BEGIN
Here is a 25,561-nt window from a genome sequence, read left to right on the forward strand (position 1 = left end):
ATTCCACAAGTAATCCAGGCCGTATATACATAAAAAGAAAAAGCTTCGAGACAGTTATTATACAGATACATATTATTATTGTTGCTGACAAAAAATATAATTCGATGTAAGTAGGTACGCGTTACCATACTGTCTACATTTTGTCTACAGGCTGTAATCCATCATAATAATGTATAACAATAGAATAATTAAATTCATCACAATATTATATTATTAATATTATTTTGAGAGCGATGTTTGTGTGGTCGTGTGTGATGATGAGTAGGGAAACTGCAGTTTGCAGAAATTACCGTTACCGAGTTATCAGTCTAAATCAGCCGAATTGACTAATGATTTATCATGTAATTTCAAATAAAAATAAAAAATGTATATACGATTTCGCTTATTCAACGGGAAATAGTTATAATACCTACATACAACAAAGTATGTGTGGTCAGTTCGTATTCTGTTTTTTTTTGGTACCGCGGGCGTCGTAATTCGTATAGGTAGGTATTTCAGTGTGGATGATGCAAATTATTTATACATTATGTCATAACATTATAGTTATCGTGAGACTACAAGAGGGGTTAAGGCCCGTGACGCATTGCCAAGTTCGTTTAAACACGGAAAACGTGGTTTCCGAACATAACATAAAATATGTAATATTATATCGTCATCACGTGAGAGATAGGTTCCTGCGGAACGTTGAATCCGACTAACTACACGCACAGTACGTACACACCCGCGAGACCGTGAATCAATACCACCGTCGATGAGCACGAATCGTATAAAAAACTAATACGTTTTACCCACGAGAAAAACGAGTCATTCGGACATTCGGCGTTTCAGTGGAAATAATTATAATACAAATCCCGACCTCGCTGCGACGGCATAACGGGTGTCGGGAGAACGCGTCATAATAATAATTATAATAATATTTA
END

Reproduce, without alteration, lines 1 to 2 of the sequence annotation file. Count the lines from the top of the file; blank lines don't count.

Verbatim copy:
Here is a 25,561-nt window from a genome sequence, read left to right on the forward strand (position 1 = left end):
ATTCCACAAGTAATCCAGGCCGTATATACATAAAAAGAAAAAGCTTCGAGACAGTTATTATACAGATACATATTATTATTGTTGCTGACAAAAAATATAATTCGATGTAAGTAGGTACGCGTTACCATACTGTCTACATTTTGTCTACAGGCTGTAATCCATCATAATAATGTATAACAATAGAATAATTAAATTCATCACAATATTATATTATTAATATTATTTTGAGAGCGATGTTTGTGTGGTCGTGTGTGATGATGAGTAGGGAAACTGCAGTTTGCAGAAATTACCGTTACCGAGTTATCAGTCTAAATCAGCCGAATTGACTAATGATTTATCATGTAATTTCAAATAAAAATAAAAAATGTATATACGATTTCGCTTATTCAACGGGAAATAGTTATAATACCTACATACAACAAAGTATGTGTGGTCAGTTCGTATTCTGTTTTTTTTTGGTACCGCGGGCGTCGTAATTCGTATAGGTAGGTATTTCAGTGTGGATGATGCAAATTATTTATACATTATGTCATAACATTATAGTTATCGTGAGACTACAAGAGGGGTTAAGGCCCGTGACGCATTGCCAAGTTCGTTTAAACACGGAAAACGTGGTTTCCGAACATAACATAAAATATGTAATATTATATCGTCATCACGTGAGAGATAGGTTCCTGCGGAACGTTGAATCCGACTAACTACACGCACAGTACGTACACACCCGCGAGACCGTGAATCAATACCACCGTCGATGAGCACGAATCGTATAAAAAACTAATACGTTTTACCCACGAGAAAAACGAGTCATTCGGACATTCGGCGTTTCAGTGGAAATAATTATAATACAAATCCCGACCTCGCTGCGACGGCATAACGGGTGTCGGGAGAACGCGTCATAATAATAATTATAATAATATTTA